You may be able to adequately wash the wall using plain warm water. If the wall has stains or marks, use soapy water (especially if crayon-happy children live in the house) made with a mixture of water and a small amount of mild detergent. Wear kitchen gloves. Fill a bucket with mild soapy water.
For most painted walls, warm, soapy water will work just fine. If your walls need something a little stronger, try mixing a cup of distilled white vinegar in one bucket of warm water. Vinegar won’t leave any residue, so don’t worry about rinsing. Prepare two buckets for comprehensive wall cleaning.
Because it’s such a mild cleaner, dish soap is an ideal first line of attack for dirty walls. A mixture of 1 ounce of your favorite dish detergent per gallon of warm water removes general dirt from most surfaces as well as smudges from walls with a gloss or semi-gloss finish.
Mix three or four drops of dish detergent in half-filled bucket of water. (Or you can go “old school” and do the cleaning with vinegar: Use two or three tablespoons of distilled white vinegar to a gallon of water. Using vinegar to clean a painted room can be surprisingly effective.)
To remove greasy stains from your walls, use an old cleaning favourite: white vinegar. Mix one cup of white vinegar into a bucket of warm water, and use a soft sponge to tackle stubborn stains. You can also try using washing-up liquid and warm water.
The Swiffer Sweeper floor mop is a go-to cleaning tool for homeowners with hard floors, but did you know that it’s also perfect for dusting walls, trim and other hard-to-reach areas of rooms? Attach a dry cloth to the Swiffer’s rectangle end and swipe it along the wall to pick up dust, cobwebs and dirt and more.
If you need even more firepower, create a solution containing 1 cup ammonia, 1/2 cup vinegar, 1/4 cup baking soda and one gallon of warm water. Add the solution to a spray bottle, spray the solution onto the wall, and lightly scrub with your sponge.
Sugar soap will help cut through stubborn stains – on your walls, benches or floors – but you will need to change up your tools of the trade. Switch out the soft sponge for a non-scratch scourer and pour the non-diluted sugar soap concentrate straight onto it.
For most painted walls, warm water and dishwashing detergent will work well, but if your walls need more substantial washing, add one cup of white vinegar to a bucket of warm water. Vinegar will not be harmful to the paint on the walls, so do not worry when applying how to clean the stain on the wall with vinegar.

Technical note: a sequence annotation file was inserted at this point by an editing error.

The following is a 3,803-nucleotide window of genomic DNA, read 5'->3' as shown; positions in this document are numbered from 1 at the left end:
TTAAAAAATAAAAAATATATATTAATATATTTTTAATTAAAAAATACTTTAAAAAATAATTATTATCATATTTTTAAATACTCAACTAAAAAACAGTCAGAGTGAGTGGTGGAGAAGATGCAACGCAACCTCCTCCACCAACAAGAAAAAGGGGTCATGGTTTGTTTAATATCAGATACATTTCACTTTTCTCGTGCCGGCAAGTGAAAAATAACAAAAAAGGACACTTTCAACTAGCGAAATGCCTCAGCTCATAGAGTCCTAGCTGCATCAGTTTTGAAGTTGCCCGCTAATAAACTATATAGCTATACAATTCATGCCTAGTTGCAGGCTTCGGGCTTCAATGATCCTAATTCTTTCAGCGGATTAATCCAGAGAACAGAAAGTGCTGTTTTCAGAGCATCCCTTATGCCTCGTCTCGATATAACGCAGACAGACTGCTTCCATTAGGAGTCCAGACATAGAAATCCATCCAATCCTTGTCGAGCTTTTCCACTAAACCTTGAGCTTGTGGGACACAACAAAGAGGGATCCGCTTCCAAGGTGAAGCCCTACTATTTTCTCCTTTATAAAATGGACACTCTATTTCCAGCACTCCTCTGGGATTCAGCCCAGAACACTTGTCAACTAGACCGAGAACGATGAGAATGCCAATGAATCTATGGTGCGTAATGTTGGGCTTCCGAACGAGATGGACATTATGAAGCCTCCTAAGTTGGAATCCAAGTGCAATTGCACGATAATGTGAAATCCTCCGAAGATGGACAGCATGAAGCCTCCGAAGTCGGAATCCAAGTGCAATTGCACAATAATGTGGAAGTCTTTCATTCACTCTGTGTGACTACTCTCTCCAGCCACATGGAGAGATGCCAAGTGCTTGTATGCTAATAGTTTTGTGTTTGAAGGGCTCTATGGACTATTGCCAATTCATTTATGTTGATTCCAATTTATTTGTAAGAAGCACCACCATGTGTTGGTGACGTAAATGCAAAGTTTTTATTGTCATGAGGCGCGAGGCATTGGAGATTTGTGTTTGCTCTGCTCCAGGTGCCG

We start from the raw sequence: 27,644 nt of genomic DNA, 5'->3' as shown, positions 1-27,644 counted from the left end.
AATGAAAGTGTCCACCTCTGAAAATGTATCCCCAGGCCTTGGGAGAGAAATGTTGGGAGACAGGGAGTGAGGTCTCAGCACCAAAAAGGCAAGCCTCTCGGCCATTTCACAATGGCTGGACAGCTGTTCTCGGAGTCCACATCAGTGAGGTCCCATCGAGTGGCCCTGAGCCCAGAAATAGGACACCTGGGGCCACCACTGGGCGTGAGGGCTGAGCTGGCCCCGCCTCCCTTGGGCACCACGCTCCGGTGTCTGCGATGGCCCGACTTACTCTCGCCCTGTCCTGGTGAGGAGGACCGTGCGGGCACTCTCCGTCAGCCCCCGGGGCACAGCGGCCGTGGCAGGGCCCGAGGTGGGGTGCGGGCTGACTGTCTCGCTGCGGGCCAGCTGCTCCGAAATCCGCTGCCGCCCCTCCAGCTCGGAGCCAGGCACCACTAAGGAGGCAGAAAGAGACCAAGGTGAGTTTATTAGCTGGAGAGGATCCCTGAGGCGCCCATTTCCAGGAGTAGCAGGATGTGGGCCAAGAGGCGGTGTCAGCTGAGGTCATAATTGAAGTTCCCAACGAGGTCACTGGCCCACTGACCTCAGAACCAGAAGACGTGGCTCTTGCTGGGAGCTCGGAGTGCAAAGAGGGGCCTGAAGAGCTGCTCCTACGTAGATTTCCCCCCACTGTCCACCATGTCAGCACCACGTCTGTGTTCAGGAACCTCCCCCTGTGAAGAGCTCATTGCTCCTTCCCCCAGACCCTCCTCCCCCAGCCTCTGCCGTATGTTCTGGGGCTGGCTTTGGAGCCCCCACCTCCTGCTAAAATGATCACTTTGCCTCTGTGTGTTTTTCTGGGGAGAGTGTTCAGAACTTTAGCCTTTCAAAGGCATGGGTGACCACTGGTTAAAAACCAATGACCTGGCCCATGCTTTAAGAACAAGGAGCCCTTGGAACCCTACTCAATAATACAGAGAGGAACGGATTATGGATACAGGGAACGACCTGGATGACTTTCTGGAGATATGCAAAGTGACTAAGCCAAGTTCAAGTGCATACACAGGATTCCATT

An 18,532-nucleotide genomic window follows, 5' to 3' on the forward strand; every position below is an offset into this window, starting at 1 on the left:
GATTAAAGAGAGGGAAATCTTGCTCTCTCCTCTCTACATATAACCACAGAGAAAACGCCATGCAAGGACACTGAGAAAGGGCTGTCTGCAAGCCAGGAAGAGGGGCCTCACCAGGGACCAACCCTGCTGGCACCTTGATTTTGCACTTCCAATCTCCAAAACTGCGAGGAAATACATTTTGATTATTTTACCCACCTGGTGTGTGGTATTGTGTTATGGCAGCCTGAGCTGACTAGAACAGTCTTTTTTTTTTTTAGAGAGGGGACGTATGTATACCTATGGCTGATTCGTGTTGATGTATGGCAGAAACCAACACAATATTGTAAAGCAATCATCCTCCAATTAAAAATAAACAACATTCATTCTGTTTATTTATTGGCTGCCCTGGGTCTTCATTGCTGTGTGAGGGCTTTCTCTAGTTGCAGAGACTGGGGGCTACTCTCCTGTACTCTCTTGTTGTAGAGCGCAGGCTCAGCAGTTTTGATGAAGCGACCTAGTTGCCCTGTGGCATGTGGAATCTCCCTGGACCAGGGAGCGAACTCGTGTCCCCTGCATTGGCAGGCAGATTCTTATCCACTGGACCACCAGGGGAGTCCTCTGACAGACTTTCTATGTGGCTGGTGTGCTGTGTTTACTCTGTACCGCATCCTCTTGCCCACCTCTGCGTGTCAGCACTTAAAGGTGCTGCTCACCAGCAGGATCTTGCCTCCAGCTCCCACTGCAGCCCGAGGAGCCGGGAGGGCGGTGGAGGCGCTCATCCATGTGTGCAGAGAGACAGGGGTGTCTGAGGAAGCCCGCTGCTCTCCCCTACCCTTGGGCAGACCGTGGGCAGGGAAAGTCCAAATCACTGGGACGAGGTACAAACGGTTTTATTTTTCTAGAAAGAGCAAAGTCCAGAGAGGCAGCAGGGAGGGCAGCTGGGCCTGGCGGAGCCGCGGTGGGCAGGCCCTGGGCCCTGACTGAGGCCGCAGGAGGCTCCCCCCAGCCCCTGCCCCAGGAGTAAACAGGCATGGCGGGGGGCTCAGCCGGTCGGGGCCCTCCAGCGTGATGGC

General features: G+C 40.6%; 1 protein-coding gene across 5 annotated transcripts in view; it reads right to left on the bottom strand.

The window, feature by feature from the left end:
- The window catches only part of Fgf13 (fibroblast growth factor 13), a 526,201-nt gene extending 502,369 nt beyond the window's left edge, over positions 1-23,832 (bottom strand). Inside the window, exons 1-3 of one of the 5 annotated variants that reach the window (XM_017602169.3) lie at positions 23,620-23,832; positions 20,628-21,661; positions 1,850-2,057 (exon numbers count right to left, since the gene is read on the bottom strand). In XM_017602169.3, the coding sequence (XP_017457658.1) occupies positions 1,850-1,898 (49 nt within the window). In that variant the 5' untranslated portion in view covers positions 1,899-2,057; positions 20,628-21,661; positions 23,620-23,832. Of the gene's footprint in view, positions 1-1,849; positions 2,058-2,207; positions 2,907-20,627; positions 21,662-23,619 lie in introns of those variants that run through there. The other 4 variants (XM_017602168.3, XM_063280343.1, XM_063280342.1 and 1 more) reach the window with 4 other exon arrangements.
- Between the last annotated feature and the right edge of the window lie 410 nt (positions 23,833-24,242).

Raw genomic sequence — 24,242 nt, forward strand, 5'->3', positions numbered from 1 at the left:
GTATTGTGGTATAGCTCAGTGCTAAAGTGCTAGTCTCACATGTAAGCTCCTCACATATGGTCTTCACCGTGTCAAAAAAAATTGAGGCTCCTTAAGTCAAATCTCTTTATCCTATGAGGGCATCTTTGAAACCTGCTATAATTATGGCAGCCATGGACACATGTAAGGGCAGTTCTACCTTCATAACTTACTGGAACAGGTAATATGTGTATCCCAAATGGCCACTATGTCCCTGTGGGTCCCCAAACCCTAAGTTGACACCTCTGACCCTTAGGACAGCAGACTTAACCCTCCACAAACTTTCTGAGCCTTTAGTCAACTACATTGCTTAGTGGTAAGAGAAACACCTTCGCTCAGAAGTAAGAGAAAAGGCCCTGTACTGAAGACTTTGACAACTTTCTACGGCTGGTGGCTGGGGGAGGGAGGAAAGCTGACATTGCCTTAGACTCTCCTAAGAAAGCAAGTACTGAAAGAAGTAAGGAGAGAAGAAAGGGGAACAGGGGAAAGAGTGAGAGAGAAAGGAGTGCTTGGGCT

Add about ¼ cup of your favorite Pine-Sol® scent to a gallon of water. … Then, start wiping down the walls from top to bottom, using Pine-Sol® at its full strength on stubborn marks. Wipe down the walls with water. Finish up with a dry wipe to prevent streaking.
Spray each piece lightly with Windex and wipe carefully with a clean cloth—and a cotton swab for smaller crevices—to restore to a sparkling shine. Don’t use on painted or tinted pieces, however, as this may remove the pigment.
Mix up a nontoxic wall cleaner by combining a couple of tablespoons of mild dish-washing liquid in a gallon of warm water. Rub a small area of the walls gently with a natural sponge and rinse with a clean, damp sponge. Dry each cleaned wall section with an old towel.
Always start at the bottom of the wall and work your way to the top. While it may seem counterintuitive, it’s easier to clean drips off a clean wall than a dirty one. Overlap the cleaning areas to prevent streaks. Walls that are painted with a gloss or semi-gloss paint generally respond well to cleaning.
Check the instructions on your paint can for a suggested dry time, and if you’re still unsure, give it 24 hours.
Rinse away grime with clean water. To prevent soap scum buildup, wipe shower doors with a sponge soaked in white distilled vinegar. There’s no need to rinse.
The term “sugar soap” is often used in Europe and Australia. But here in North America, you won’t find much sugar soap on the shelves. Instead, the most similar thing to sugar soap is TSP (trisodium phosphate).
One of the most popular types of wall paint, eggshell finish provides a low sheen and a soft, smooth finish just like a true eggshell. Perfect for low- to mid-traffic areas like hallways, living rooms, entryways and family rooms. Eggshell paint is more washable than flat sheens, and it resists stains and scuffs.
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